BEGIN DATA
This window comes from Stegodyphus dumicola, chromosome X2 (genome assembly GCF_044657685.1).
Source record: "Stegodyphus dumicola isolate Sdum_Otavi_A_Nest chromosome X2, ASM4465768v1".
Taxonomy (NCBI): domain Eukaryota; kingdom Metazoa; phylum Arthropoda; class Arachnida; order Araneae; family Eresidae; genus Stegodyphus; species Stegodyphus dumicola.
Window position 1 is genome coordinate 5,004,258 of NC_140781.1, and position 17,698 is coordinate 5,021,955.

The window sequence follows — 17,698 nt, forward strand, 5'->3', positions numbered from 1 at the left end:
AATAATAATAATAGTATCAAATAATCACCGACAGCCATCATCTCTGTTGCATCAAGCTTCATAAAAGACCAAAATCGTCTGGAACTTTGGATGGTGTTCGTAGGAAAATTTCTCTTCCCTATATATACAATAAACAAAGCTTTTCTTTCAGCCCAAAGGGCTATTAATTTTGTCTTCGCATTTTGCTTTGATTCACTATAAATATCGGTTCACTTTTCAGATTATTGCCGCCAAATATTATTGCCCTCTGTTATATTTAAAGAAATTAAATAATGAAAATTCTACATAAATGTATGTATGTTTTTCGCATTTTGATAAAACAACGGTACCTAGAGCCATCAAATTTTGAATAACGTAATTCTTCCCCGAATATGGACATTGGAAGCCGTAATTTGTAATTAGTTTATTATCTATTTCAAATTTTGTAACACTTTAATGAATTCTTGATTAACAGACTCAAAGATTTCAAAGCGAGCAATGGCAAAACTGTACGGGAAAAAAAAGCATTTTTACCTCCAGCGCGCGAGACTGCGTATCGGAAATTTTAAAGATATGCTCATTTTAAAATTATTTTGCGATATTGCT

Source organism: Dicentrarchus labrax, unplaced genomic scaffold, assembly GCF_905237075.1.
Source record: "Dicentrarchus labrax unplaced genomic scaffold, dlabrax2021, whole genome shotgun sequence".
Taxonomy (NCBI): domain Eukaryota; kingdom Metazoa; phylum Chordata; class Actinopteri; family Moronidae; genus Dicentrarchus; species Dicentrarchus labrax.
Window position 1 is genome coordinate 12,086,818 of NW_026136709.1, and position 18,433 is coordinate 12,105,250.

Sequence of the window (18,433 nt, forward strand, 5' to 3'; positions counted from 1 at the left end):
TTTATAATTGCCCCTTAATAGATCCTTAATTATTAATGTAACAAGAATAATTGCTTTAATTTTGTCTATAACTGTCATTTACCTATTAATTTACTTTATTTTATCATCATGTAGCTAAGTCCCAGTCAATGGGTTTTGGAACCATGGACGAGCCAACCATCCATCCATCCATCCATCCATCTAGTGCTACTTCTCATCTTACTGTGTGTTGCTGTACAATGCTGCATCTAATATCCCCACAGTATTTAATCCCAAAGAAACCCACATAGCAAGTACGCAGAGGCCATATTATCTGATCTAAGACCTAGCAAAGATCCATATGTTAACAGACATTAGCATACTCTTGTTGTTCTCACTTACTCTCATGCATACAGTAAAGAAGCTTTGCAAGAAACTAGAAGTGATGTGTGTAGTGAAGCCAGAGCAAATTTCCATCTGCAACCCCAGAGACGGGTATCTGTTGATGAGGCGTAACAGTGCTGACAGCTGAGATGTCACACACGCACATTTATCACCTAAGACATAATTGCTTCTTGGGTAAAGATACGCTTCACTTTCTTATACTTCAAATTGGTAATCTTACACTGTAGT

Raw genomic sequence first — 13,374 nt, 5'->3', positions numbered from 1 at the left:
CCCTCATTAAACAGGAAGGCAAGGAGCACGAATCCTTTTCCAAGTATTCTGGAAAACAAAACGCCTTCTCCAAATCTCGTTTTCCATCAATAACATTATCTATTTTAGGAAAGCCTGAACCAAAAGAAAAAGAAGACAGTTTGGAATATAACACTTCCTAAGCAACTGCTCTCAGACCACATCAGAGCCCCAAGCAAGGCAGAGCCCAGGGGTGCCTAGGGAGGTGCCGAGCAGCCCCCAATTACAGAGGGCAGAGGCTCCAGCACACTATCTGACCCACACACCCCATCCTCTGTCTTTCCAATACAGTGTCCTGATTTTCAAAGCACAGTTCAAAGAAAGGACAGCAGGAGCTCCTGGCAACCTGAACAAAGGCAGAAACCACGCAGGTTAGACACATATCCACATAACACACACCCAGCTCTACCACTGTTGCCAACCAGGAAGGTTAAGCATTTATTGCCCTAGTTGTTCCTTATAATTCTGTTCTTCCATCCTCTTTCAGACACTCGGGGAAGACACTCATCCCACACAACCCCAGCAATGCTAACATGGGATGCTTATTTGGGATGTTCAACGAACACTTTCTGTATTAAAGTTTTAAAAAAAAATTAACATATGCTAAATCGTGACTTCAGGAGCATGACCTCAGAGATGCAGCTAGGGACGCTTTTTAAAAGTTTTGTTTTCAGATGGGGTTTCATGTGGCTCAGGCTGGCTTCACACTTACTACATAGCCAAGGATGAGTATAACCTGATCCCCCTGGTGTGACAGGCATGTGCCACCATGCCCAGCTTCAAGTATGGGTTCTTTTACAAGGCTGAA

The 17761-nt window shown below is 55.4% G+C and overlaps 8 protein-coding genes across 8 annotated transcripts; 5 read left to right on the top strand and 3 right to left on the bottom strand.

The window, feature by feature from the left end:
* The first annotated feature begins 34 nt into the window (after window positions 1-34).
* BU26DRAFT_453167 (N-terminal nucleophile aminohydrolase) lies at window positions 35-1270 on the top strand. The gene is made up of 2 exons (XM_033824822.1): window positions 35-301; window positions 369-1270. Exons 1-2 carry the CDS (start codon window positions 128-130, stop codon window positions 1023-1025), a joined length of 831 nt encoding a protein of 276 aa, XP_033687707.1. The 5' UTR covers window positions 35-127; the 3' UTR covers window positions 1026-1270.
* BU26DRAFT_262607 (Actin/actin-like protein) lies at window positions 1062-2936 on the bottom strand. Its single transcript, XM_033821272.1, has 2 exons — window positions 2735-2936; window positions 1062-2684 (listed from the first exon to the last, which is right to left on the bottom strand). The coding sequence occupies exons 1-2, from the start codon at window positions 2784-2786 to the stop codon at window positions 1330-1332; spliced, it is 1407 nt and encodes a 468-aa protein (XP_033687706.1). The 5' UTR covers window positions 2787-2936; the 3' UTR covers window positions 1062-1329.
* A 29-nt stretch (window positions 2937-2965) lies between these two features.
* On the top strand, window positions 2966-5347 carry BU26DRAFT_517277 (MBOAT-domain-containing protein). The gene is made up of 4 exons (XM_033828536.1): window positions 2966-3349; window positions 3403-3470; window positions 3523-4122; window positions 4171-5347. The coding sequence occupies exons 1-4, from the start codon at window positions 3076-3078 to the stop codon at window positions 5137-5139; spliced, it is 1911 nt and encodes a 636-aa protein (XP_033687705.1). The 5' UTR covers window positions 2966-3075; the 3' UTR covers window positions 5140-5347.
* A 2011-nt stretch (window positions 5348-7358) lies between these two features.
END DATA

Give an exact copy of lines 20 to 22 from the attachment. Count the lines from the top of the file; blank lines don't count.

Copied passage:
* A 29-nt stretch (window positions 2937-2965) lies between these two features.
* On the top strand, window positions 2966-5347 carry BU26DRAFT_517277 (MBOAT-domain-containing protein). The gene is made up of 4 exons (XM_033828536.1): window positions 2966-3349; window positions 3403-3470; window positions 3523-4122; window positions 4171-5347. The coding sequence occupies exons 1-4, from the start codon at window positions 3076-3078 to the stop codon at window positions 5137-5139; spliced, it is 1911 nt and encodes a 636-aa protein (XP_033687705.1). The 5' UTR covers window positions 2966-3075; the 3' UTR covers window positions 5140-5347.
* A 2011-nt stretch (window positions 5348-7358) lies between these two features.